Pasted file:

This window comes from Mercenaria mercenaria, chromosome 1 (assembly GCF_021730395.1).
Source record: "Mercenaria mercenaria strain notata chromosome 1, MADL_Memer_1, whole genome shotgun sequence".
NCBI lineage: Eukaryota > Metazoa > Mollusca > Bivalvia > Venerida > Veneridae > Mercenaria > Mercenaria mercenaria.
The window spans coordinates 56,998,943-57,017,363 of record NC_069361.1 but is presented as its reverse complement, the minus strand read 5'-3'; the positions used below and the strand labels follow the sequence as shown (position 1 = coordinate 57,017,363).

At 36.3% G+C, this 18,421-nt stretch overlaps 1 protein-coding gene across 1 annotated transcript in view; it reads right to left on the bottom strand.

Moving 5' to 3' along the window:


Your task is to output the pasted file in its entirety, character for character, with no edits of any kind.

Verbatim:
This window comes from Mercenaria mercenaria, chromosome 1 (assembly GCF_021730395.1).
Source record: "Mercenaria mercenaria strain notata chromosome 1, MADL_Memer_1, whole genome shotgun sequence".
NCBI lineage: Eukaryota > Metazoa > Mollusca > Bivalvia > Venerida > Veneridae > Mercenaria > Mercenaria mercenaria.
The window spans coordinates 56,998,943-57,017,363 of record NC_069361.1 but is presented as its reverse complement, the minus strand read 5'-3'; the positions used below and the strand labels follow the sequence as shown (position 1 = coordinate 57,017,363).

At 36.3% G+C, this 18,421-nt stretch overlaps 1 protein-coding gene across 1 annotated transcript in view; it reads right to left on the bottom strand.

Moving 5' to 3' along the window: